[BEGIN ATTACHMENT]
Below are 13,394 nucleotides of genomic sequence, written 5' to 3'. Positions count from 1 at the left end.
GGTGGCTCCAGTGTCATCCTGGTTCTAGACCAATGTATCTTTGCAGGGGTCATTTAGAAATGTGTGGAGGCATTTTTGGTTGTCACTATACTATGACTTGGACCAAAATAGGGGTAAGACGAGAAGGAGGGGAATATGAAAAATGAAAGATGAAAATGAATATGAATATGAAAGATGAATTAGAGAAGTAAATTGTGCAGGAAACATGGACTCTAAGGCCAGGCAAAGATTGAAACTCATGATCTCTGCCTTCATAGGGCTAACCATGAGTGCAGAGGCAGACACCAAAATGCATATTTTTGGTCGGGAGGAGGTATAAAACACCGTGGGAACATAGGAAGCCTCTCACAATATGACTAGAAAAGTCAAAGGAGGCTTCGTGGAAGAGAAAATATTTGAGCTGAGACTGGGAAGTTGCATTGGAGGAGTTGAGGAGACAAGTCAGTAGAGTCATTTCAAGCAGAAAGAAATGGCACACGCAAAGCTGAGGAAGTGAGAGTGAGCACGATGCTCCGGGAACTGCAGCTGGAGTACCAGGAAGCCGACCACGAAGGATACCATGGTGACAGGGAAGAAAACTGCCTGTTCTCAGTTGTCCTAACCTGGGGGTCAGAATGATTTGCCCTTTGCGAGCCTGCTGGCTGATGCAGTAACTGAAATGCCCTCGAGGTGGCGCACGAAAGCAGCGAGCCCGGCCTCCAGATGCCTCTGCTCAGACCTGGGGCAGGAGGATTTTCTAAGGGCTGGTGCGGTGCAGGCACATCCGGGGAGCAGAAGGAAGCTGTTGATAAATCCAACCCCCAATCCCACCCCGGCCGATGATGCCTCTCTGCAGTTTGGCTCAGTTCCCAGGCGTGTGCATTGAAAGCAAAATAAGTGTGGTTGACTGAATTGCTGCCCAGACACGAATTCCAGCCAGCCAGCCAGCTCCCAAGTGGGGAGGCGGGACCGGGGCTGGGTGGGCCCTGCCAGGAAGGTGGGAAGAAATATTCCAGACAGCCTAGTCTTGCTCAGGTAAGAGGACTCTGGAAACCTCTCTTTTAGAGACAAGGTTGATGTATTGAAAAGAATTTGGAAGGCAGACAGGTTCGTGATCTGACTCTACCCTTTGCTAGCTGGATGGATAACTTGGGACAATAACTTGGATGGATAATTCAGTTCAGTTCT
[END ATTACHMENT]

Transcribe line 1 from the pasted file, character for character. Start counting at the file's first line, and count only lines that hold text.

Below are 13,394 nucleotides of genomic sequence, written 5' to 3'. Positions count from 1 at the left end.